MonetDB is a new, column-store database paradigm for faster access to and high performance of applications.
In this era of Big Data, it is difficult to manage, store and manipulate data. To resolve this issue, there are different paradigms that organisations use to store data, such as structured, unstructured, semi-structured, row based and column based databases. In this article, we are going to explore a popular, open source, free column based database called MonetDB. But before we do that, let’s look at the difference between row based (traditional) and column based databases.
Almost all traditional databases store data in the row format, which means in every table, the data is stored one after another in tuple format. In case of column based databases, data is stored column wise (Figure 1).
Column based vs row based databases: The advantages and disadvantages
Let’s consider the advantages of column based databases over row based databases. The former are faster when we need to access all the data of an entire column, because the data is stored together in a single column. Another advantage is that less hard disk access is required and more values can be stored in a block. Column based databases work faster while performing statistical operations like aggregation, summation, etc. This is because data is stored together, so access time and computation time decrease compared to internal storage. When a specific table in the entire column needs to be changed, then a column based database is faster. This is because the entire data in the column is stored in the same block, making it easier to fetch and update it. A column based database is also better in terms of compression, because similar types of values are stored in the same block; in row based databases, the entire tuple, which has different types of values, is stored in one block.
Row based databases are useful when we have more read operations and insertion of records.
So, the choice of the database will depend upon the features that are required. Column based databases are preferred for statistical operations, where we have a huge amount of data to manage and manipulate.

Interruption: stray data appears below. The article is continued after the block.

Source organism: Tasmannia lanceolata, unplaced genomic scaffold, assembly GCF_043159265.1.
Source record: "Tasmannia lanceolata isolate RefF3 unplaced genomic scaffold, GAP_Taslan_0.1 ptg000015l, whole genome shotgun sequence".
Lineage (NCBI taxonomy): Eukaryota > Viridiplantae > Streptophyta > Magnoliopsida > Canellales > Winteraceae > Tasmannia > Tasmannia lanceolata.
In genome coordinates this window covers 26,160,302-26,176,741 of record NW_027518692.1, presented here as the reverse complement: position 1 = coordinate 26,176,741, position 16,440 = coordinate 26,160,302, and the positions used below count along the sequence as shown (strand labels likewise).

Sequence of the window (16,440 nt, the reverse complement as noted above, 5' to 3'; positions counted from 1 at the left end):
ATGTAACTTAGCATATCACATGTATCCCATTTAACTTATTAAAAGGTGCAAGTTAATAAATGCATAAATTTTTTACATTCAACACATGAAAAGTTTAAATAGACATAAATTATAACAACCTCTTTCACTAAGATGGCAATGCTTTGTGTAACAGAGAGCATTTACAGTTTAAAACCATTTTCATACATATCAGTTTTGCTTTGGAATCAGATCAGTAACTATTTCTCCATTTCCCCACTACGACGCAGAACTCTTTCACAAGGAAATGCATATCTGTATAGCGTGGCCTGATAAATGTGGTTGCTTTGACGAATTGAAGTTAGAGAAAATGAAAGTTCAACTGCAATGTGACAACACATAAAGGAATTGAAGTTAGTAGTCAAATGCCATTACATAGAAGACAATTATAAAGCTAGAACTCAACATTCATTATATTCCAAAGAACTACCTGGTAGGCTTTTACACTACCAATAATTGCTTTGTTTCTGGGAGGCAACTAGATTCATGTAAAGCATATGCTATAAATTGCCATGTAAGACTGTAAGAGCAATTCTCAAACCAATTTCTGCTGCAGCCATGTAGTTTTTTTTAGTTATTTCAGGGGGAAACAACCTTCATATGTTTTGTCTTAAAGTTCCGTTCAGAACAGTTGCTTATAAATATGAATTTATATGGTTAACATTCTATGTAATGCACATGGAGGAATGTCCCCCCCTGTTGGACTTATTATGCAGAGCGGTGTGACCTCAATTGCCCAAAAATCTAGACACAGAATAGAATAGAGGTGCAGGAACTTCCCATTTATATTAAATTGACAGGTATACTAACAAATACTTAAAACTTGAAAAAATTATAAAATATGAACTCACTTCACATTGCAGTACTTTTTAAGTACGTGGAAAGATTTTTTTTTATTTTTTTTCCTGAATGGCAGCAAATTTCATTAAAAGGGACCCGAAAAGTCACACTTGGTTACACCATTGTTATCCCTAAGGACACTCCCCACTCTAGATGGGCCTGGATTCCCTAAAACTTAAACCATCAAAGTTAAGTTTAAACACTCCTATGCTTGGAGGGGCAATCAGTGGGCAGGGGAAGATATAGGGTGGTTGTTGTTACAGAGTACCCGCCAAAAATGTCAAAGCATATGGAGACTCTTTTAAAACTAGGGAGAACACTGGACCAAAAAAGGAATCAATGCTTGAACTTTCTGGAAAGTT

MonetDB is a free, open source database management system developed by the CGI database research group. The main use case of this database is for data warehousing, where there is a huge amount of data to manage. It uses a vertical fragmentation and columnar execution based engine, and is mainly used for Big Data science. MonetDB + R language integration is popular among data scientists.
Installation of MonetDB in Python
There are different ways to install MonetDB. We can do a standalone installation or install the thin clients provided in different languages like Python and R. Here, we will explore how to use Python for the installation of MonetDB, just for demo purposes.
1. Install the Python-Monetdb package; we are using the Pip utility.
2. Run the command given below in a CLI prompt:
pip install monetdblite
3. We can also install standalone MonetDB in Windows. Download the .msi file from https://www.monetdb.org/downloads/Windows/Jul2017-SP3/.
4. Figure 3 gives the snapshot for Windows installation.
5. To connect to a database, use the code given below in Python:
# create a new database or connect to an existing database in /tmp/db import monetdblite conn = monetdblite.connect(‘/tmp/db’)
To create a cursor to access tables and databases, use the following code:
# create a new cursor c = conn.cursor() # query the database c.execute(‘SELECT * FROM tables’) # fetch the results and print them print(c.fetchall())
Likewise, we can explore more commands from the MonetDB Command Reference Guide.
MonetDB’s performance is indeed something to behold…without any tuning whatsoever, I’ve seen it absolutely obliterate traditional RDBMS’s running on far superior hardware. The biggest hurdle for MonetDB’s acceptance is the limited user community to this point and correspondingly poor community support. Their official site’s leaves much to be desired as well. It’s well worth learning though…it certainly reset my expectations of what was possible performance-wise.